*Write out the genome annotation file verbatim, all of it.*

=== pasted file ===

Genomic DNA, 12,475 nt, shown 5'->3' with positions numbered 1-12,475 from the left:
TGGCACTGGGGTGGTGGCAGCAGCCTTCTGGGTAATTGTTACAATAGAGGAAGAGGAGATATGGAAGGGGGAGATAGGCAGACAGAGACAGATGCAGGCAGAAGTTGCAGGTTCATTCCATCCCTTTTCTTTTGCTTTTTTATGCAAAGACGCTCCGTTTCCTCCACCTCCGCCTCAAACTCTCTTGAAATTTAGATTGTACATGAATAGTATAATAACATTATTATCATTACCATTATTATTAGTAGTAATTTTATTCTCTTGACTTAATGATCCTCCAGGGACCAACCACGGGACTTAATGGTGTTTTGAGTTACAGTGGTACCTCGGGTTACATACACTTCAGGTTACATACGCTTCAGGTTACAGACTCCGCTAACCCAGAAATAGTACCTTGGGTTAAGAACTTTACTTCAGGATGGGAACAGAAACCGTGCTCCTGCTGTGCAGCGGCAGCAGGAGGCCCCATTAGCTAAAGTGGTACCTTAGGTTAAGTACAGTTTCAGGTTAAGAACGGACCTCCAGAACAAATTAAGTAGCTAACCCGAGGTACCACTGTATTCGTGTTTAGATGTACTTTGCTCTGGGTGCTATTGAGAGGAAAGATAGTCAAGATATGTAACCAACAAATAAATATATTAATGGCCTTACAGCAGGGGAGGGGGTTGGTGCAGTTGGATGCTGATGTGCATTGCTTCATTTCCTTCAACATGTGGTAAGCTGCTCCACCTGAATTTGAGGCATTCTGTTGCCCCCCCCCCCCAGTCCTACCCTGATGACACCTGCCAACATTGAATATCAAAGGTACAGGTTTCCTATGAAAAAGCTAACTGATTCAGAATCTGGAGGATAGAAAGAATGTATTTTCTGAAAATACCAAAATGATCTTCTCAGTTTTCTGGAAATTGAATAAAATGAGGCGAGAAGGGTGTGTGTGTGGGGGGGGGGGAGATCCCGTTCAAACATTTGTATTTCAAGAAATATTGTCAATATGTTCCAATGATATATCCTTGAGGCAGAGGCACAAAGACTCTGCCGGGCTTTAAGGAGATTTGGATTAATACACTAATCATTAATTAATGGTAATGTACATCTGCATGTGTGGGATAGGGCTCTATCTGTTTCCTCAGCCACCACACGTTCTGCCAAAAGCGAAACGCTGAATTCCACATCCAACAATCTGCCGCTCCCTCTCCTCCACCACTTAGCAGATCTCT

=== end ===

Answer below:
Genomic DNA, 12,475 nt, shown 5'->3' with positions numbered 1-12,475 from the left:
TGGCACTGGGGTGGTGGCAGCAGCCTTCTGGGTAATTGTTACAATAGAGGAAGAGGAGATATGGAAGGGGGAGATAGGCAGACAGAGACAGATGCAGGCAGAAGTTGCAGGTTCATTCCATCCCTTTTCTTTTGCTTTTTTATGCAAAGACGCTCCGTTTCCTCCACCTCCGCCTCAAACTCTCTTGAAATTTAGATTGTACATGAATAGTATAATAACATTATTATCATTACCATTATTATTAGTAGTAATTTTATTCTCTTGACTTAATGATCCTCCAGGGACCAACCACGGGACTTAATGGTGTTTTGAGTTACAGTGGTACCTCGGGTTACATACACTTCAGGTTACATACGCTTCAGGTTACAGACTCCGCTAACCCAGAAATAGTACCTTGGGTTAAGAACTTTACTTCAGGATGGGAACAGAAACCGTGCTCCTGCTGTGCAGCGGCAGCAGGAGGCCCCATTAGCTAAAGTGGTACCTTAGGTTAAGTACAGTTTCAGGTTAAGAACGGACCTCCAGAACAAATTAAGTAGCTAACCCGAGGTACCACTGTATTCGTGTTTAGATGTACTTTGCTCTGGGTGCTATTGAGAGGAAAGATAGTCAAGATATGTAACCAACAAATAAATATATTAATGGCCTTACAGCAGGGGAGGGGGTTGGTGCAGTTGGATGCTGATGTGCATTGCTTCATTTCCTTCAACATGTGGTAAGCTGCTCCACCTGAATTTGAGGCATTCTGTTGCCCCCCCCCCCCAGTCCTACCCTGATGACACCTGCCAACATTGAATATCAAAGGTACAGGTTTCCTATGAAAAAGCTAACTGATTCAGAATCTGGAGGATAGAAAGAATGTATTTTCTGAAAATACCAAAATGATCTTCTCAGTTTTCTGGAAATTGAATAAAATGAGGCGAGAAGGGTGTGTGTGTGGGGGGGGGGGAGATCCCGTTCAAACATTTGTATTTCAAGAAATATTGTCAATATGTTCCAATGATATATCCTTGAGGCAGAGGCACAAAGACTCTGCCGGGCTTTAAGGAGATTTGGATTAATACACTAATCATTAATTAATGGTAATGTACATCTGCATGTGTGGGATAGGGCTCTATCTGTTTCCTCAGCCACCACACGTTCTGCCAAAAGCGAAACGCTGAATTCCACATCCAACAATCTGCCGCTCCCTCTCCTCCACCACTTAGCAGATCTCT